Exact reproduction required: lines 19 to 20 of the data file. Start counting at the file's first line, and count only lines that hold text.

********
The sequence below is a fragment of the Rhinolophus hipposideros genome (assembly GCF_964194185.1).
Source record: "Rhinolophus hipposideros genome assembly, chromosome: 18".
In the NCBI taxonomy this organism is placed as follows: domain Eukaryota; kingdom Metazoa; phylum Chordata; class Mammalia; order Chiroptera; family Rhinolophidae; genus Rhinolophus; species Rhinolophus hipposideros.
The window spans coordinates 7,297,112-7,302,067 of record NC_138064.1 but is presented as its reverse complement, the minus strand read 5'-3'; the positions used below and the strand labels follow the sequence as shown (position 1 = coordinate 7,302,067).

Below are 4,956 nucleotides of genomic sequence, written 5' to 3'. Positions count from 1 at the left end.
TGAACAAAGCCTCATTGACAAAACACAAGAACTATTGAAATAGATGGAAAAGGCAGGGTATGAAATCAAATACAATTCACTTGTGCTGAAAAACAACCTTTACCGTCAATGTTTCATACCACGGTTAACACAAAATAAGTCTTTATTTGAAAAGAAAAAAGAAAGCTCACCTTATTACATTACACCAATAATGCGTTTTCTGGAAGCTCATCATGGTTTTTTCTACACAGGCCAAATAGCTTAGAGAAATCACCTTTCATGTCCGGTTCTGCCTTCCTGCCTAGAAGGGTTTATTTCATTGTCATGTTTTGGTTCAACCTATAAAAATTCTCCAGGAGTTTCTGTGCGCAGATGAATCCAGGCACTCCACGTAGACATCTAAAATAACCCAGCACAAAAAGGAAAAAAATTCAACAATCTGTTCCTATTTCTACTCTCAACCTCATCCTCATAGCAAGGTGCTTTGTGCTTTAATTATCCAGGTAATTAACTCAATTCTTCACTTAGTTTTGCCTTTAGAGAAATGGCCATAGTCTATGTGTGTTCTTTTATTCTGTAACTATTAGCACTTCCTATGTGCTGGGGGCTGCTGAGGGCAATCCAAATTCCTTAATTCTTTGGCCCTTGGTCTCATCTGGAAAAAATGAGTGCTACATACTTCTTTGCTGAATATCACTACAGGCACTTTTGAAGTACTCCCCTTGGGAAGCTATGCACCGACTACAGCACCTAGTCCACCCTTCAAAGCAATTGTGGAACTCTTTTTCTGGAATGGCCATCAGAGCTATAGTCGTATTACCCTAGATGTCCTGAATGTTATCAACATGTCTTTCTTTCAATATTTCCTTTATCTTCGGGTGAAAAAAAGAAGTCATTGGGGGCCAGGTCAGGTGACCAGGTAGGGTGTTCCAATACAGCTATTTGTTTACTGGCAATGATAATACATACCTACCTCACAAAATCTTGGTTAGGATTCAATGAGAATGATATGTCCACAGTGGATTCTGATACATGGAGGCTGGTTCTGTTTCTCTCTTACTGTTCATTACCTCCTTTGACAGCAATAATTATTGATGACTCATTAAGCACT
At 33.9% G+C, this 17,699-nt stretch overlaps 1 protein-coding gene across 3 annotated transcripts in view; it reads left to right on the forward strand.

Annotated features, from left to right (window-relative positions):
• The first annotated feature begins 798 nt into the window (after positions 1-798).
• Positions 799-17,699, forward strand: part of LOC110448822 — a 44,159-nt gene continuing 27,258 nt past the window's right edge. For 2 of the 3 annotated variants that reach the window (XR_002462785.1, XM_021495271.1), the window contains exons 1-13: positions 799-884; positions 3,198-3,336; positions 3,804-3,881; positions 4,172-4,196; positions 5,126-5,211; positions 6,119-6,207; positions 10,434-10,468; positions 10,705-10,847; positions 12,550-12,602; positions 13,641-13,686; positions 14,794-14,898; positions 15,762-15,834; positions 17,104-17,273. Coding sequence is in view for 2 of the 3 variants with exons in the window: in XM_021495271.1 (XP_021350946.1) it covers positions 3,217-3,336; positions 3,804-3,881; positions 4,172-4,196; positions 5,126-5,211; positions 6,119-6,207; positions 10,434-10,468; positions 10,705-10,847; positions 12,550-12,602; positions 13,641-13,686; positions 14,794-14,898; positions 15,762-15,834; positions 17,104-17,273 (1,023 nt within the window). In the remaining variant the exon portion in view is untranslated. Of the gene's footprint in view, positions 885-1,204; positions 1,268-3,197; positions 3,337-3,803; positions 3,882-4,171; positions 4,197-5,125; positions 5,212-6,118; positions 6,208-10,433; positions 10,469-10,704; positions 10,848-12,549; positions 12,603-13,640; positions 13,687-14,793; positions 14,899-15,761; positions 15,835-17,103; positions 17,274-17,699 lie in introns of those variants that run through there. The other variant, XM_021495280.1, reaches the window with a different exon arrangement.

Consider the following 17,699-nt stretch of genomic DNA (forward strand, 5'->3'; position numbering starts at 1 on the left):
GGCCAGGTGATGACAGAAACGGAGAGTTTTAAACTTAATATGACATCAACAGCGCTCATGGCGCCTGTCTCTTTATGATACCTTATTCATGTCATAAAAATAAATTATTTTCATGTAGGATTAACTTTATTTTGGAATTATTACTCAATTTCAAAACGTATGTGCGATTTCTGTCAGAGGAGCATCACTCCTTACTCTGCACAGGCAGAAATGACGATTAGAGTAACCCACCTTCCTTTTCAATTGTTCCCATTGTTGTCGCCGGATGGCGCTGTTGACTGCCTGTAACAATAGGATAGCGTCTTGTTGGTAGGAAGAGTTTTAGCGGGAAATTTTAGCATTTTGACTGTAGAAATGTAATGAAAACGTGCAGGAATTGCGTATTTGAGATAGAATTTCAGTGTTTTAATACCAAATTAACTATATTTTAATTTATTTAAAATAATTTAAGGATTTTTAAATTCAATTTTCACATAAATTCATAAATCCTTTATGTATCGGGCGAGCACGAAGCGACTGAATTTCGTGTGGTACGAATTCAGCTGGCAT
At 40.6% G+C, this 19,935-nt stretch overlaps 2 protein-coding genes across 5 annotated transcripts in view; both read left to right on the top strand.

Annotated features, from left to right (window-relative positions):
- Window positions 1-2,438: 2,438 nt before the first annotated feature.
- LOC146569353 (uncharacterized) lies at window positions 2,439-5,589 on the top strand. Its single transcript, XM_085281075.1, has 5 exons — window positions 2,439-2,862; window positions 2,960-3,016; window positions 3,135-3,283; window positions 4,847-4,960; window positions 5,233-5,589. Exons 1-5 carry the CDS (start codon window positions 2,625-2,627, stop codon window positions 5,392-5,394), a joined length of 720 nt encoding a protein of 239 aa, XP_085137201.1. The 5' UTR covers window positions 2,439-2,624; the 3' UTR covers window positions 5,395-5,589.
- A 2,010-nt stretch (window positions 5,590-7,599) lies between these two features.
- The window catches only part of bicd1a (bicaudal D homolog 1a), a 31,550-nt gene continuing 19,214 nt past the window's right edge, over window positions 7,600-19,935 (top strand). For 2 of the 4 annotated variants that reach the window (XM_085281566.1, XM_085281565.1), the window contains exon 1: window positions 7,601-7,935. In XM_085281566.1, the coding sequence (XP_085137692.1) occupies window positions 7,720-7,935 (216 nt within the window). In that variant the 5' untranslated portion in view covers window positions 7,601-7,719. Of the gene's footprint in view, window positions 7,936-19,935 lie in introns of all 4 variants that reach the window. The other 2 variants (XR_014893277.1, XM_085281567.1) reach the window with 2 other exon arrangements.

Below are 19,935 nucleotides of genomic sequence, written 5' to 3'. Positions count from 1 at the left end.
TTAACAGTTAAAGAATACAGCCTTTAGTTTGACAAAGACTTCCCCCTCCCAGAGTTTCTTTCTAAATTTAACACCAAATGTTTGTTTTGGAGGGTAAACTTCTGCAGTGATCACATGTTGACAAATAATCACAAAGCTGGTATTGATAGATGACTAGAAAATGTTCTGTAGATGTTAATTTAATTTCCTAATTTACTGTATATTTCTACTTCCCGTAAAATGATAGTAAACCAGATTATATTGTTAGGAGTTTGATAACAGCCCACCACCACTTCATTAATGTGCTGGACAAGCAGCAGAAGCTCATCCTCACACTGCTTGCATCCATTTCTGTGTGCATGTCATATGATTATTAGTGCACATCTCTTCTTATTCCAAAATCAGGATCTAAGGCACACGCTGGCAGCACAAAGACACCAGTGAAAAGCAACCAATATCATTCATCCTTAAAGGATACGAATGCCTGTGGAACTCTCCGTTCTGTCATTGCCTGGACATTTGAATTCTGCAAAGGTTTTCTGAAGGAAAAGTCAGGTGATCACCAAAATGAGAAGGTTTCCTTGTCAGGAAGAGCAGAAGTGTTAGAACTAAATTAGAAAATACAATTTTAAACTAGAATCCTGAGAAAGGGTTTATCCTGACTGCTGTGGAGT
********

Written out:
Below are 19,935 nucleotides of genomic sequence, written 5' to 3'. Positions count from 1 at the left end.
TTAACAGTTAAAGAATACAGCCTTTAGTTTGACAAAGACTTCCCCCTCCCAGAGTTTCTTTCTAAATTTAACACCAAATGTTTGTTTTGGAGGGTAAACTTCTGCAGTGATCACATGTTGACAAATAATCACAAAGCTGGTATTGATAGATGACTAGAAAATGTTCTGTAGATGTTAATTTAATTTCCTAATTTACTGTATATTTCTACTTCCCGTAAAATGATAGTAAACCAGATTATATTGTTAGGAGTTTGATAACAGCCCACCACCACTTCATTAATGTGCTGGACAAGCAGCAGAAGCTCATCCTCACACTGCTTGCATCCATTTCTGTGTGCATGTCATATGATTATTAGTGCACATCTCTTCTTATTCCAAAATCAGGATCTAAGGCACACGCTGGCAGCACAAAGACACCAGTGAAAAGCAACCAATATCATTCATCCTTAAAGGATACGAATGCCTGTGGAACTCTCCGTTCTGTCATTGCCTGGACATTTGAATTCTGCAAAGGTTTTCTGAAGGAAAAGTCAGGTGATCACCAAAATGAGAAGGTTTCCTTGTCAGGAAGAGCAGAAGTGTTAGAACTAAATTAGAAAATACAATTTTAAACTAGAATCCTGAGAAAGGGTTTATCCTGACTGCTGTGGAGT